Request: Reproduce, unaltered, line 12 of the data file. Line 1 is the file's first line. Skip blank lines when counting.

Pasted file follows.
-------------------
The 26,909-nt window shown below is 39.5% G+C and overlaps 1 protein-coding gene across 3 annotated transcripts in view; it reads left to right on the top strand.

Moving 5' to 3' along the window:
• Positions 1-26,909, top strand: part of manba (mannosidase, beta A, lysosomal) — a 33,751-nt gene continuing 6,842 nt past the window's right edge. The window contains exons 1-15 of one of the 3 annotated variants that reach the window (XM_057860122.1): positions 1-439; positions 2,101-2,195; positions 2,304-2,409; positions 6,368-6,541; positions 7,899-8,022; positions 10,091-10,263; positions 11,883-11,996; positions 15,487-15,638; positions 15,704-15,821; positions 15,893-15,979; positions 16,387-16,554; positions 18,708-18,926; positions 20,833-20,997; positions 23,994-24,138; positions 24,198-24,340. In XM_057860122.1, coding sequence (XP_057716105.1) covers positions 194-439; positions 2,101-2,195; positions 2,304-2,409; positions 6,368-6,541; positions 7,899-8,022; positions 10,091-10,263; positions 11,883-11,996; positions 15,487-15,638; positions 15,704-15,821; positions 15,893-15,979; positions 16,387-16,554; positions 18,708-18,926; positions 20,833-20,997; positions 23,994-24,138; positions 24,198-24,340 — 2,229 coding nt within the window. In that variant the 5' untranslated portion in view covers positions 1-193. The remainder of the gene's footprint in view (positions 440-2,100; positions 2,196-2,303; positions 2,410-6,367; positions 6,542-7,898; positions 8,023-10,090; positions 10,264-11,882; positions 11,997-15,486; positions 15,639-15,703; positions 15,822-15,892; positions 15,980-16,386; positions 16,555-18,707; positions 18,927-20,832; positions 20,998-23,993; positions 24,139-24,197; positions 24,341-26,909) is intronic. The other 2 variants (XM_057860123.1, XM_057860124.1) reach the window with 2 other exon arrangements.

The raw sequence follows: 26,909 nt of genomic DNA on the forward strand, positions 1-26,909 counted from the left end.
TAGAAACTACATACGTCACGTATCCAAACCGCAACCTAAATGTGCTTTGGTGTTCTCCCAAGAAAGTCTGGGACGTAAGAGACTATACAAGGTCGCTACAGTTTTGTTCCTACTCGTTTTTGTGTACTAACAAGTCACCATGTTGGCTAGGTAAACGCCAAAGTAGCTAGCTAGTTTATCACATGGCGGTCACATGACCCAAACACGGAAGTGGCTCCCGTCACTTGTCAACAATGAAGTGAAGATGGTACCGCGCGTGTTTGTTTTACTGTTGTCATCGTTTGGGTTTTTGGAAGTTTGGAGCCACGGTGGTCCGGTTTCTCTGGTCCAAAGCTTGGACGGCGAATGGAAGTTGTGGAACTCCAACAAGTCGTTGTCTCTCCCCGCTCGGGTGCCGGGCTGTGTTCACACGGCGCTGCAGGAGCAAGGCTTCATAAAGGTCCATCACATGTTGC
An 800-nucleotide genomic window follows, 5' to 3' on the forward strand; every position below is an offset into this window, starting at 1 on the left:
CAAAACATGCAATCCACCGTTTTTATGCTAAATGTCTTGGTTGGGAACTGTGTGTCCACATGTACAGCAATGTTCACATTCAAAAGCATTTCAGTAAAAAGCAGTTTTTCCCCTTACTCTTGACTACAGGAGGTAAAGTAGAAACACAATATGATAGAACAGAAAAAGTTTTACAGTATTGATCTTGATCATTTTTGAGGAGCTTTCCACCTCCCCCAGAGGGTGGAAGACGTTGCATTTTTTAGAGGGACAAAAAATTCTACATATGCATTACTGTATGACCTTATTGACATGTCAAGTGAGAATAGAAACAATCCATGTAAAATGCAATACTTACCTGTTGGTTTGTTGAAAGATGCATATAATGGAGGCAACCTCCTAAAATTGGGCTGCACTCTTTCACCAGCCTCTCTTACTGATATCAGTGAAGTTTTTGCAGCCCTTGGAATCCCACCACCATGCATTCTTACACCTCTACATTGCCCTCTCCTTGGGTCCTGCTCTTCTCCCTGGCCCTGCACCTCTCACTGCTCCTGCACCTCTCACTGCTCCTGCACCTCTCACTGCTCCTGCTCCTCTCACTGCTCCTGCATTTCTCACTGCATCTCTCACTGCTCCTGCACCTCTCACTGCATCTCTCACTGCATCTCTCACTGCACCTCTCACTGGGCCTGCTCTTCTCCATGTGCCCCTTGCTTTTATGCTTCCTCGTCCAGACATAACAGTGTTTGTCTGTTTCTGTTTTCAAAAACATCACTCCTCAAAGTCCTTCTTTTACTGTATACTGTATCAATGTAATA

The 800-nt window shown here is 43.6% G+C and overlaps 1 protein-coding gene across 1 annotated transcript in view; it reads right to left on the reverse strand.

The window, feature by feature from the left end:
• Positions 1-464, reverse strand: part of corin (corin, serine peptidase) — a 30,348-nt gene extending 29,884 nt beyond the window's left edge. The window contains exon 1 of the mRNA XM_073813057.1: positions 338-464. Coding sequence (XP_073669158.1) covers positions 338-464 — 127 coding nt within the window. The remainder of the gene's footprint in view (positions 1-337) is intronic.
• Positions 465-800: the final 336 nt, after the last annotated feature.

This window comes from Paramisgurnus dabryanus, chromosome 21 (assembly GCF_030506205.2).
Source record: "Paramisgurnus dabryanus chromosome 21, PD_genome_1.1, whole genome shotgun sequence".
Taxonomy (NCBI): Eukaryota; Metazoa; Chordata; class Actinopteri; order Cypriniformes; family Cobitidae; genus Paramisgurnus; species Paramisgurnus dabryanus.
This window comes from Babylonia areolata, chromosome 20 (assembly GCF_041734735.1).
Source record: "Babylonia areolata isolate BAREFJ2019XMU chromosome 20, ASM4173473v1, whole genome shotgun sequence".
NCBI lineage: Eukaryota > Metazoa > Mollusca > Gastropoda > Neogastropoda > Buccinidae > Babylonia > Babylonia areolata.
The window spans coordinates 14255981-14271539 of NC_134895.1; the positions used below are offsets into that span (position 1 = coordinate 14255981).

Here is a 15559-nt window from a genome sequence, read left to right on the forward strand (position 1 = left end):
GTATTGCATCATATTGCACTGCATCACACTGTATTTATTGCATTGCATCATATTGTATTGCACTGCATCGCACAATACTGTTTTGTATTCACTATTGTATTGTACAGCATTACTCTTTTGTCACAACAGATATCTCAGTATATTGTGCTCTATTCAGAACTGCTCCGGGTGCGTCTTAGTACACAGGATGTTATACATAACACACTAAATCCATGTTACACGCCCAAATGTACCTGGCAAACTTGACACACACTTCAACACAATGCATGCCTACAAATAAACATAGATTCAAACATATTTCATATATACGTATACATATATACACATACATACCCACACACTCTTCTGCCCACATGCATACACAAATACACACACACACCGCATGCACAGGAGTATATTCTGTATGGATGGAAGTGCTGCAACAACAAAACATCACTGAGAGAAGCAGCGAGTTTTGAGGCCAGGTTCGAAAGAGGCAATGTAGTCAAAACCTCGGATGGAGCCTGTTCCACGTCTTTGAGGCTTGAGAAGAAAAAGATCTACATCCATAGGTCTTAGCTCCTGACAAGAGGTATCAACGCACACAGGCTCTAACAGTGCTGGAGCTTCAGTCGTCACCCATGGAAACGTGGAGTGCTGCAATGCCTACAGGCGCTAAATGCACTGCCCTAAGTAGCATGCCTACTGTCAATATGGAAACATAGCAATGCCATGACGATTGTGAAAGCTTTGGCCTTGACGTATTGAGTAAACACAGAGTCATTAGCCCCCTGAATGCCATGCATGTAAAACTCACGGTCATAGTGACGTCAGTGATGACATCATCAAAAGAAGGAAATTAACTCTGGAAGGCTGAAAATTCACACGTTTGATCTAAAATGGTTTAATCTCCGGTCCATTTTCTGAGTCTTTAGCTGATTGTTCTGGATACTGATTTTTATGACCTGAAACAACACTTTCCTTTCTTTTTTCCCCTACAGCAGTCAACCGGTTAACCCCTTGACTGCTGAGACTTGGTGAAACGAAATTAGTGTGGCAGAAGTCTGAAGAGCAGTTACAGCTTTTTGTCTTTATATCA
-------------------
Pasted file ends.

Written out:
This window comes from Paramisgurnus dabryanus, chromosome 21 (assembly GCF_030506205.2).